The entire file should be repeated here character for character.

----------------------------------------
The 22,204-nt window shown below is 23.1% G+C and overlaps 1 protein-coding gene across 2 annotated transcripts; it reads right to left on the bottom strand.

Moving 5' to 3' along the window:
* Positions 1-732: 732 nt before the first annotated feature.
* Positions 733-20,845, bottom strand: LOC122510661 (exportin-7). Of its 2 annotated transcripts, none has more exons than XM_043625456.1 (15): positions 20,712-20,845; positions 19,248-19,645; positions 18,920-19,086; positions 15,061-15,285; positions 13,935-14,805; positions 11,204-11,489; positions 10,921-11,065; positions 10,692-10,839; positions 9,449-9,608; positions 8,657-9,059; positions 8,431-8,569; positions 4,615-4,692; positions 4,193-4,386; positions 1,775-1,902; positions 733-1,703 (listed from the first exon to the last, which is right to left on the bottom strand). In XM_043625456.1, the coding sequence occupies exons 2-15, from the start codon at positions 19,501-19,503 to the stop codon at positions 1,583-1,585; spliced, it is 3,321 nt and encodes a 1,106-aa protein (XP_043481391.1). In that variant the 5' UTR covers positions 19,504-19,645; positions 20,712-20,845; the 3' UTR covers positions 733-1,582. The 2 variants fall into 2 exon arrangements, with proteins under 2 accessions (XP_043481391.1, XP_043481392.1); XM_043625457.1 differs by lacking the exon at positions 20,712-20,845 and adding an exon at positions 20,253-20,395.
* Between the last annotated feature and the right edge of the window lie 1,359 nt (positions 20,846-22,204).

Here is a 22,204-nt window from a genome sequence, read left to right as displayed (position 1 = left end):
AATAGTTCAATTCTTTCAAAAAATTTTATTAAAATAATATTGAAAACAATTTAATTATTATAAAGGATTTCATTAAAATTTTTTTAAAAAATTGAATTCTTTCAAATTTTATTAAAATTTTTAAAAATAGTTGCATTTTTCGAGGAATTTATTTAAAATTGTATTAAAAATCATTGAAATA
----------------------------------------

The 22,204-nt window shown below is 23.1% G+C and overlaps 1 protein-coding gene across 2 annotated transcripts; it reads right to left on the bottom strand.

Moving 5' to 3' along the window:
* Positions 1-732: 732 nt before the first annotated feature.
* Positions 733-20,845, bottom strand: LOC122510661 (exportin-7). Of its 2 annotated transcripts, none has more exons than XM_043625456.1 (15): positions 20,712-20,845; positions 19,248-19,645; positions 18,920-19,086; positions 15,061-15,285; positions 13,935-14,805; positions 11,204-11,489; positions 10,921-11,065; positions 10,692-10,839; positions 9,449-9,608; positions 8,657-9,059; positions 8,431-8,569; positions 4,615-4,692; positions 4,193-4,386; positions 1,775-1,902; positions 733-1,703 (listed from the first exon to the last, which is right to left on the bottom strand). In XM_043625456.1, the coding sequence occupies exons 2-15, from the start codon at positions 19,501-19,503 to the stop codon at positions 1,583-1,585; spliced, it is 3,321 nt and encodes a 1,106-aa protein (XP_043481391.1). In that variant the 5' UTR covers positions 19,504-19,645; positions 20,712-20,845; the 3' UTR covers positions 733-1,582. The 2 variants fall into 2 exon arrangements, with proteins under 2 accessions (XP_043481391.1, XP_043481392.1); XM_043625457.1 differs by lacking the exon at positions 20,712-20,845 and adding an exon at positions 20,253-20,395.
* Between the last annotated feature and the right edge of the window lie 1,359 nt (positions 20,846-22,204).

Here is a 22,204-nt window from a genome sequence, read left to right as displayed (position 1 = left end):
AATAGTTCAATTCTTTCAAAAAATTTTATTAAAATAATATTGAAAACAATTTAATTATTATAAAGGATTTCATTAAAATTTTTTTAAAAAATTGAATTCTTTCAAATTTTATTAAAATTTTTAAAAATAGTTGCATTTTTCGAGGAATTTATTTAAAATTGTATTAAAAATCATTGAAATA